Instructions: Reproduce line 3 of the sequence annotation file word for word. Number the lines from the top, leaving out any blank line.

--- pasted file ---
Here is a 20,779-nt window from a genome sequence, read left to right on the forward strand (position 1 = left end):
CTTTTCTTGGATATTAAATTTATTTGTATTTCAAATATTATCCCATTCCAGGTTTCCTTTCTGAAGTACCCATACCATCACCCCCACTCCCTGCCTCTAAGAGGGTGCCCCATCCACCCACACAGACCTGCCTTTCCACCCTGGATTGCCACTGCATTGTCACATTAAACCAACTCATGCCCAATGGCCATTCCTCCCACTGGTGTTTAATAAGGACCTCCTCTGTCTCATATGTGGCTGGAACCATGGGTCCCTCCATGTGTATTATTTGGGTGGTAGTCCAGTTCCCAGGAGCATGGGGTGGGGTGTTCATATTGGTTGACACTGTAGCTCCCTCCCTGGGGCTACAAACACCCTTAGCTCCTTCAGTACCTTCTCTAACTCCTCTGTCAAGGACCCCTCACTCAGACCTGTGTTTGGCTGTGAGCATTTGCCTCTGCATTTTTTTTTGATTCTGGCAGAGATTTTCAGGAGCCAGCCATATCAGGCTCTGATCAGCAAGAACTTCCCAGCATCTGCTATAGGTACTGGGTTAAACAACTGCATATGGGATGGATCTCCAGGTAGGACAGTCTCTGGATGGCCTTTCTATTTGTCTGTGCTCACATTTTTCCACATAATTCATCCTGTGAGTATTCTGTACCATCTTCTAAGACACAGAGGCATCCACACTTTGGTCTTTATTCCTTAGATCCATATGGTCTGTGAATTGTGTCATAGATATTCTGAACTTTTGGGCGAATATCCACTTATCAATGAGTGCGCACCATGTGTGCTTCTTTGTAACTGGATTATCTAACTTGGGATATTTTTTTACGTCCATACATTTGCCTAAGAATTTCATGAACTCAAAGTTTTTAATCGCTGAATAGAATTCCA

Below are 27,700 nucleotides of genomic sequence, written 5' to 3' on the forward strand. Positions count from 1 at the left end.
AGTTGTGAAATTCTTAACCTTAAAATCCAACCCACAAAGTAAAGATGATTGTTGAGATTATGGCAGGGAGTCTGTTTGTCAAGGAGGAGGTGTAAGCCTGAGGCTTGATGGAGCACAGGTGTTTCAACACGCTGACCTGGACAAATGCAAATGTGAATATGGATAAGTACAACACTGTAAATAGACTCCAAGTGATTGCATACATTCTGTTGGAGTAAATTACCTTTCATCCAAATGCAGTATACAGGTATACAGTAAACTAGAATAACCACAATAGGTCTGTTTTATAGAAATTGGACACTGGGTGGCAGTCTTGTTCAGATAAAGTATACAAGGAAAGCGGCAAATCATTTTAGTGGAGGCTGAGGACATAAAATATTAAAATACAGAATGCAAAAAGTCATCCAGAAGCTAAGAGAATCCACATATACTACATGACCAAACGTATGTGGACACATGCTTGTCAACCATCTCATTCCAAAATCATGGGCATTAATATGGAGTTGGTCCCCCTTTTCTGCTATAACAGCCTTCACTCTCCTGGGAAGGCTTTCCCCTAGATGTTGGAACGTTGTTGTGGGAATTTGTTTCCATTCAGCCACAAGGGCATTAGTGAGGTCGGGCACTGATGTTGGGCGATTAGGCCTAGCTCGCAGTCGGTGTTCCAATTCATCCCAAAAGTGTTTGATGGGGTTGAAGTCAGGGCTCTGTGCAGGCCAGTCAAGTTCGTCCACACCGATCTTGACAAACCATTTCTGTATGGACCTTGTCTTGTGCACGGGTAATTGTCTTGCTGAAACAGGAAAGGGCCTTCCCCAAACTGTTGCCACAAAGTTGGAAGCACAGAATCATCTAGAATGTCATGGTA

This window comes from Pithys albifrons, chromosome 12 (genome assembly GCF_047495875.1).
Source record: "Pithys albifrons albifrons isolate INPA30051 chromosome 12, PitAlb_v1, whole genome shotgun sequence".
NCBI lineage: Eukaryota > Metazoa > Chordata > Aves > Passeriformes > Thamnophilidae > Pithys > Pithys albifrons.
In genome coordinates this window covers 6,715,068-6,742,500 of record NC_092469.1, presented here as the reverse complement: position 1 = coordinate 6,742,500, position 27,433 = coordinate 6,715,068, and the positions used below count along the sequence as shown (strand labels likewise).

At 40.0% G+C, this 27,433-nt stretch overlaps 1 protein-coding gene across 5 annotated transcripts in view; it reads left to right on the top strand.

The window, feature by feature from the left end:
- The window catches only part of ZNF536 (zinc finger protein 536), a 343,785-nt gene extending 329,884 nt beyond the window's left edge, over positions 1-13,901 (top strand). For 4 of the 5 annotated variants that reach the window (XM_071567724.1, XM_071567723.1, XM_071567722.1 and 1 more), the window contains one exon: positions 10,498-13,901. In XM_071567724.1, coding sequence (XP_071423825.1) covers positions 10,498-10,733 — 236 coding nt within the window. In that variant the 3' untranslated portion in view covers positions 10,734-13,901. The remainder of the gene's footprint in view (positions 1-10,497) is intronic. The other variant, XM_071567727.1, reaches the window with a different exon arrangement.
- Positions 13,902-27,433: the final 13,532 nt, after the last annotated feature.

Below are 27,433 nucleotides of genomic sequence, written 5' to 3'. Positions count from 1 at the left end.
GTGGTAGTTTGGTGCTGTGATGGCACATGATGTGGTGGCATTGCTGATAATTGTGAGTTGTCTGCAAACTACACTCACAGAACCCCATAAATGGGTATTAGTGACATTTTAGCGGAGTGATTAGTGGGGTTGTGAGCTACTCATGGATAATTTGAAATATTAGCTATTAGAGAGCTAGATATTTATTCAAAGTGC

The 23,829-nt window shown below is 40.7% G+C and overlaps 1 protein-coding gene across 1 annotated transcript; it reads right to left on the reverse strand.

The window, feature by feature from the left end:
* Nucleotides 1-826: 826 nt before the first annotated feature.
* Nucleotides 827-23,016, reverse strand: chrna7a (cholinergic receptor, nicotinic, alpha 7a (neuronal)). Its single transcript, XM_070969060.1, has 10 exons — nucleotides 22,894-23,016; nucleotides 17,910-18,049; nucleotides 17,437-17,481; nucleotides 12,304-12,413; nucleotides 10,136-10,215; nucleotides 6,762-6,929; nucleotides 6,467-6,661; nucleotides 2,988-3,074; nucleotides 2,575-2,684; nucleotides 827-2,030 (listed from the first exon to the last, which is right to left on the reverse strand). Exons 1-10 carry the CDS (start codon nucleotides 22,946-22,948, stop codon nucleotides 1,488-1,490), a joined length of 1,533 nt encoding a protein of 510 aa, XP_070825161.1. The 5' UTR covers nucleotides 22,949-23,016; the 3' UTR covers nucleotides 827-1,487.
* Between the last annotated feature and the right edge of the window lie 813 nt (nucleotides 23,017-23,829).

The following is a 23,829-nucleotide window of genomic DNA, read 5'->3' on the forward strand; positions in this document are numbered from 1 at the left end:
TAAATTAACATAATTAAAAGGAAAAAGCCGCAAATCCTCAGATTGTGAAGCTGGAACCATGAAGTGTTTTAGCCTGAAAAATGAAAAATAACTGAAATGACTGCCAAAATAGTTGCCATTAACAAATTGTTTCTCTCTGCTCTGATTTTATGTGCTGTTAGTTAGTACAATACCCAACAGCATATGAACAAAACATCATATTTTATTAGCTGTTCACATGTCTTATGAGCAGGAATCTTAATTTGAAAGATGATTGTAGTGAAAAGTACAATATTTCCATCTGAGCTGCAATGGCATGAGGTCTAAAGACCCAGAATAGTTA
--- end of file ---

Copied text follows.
Below are 27,700 nucleotides of genomic sequence, written 5' to 3' on the forward strand. Positions count from 1 at the left end.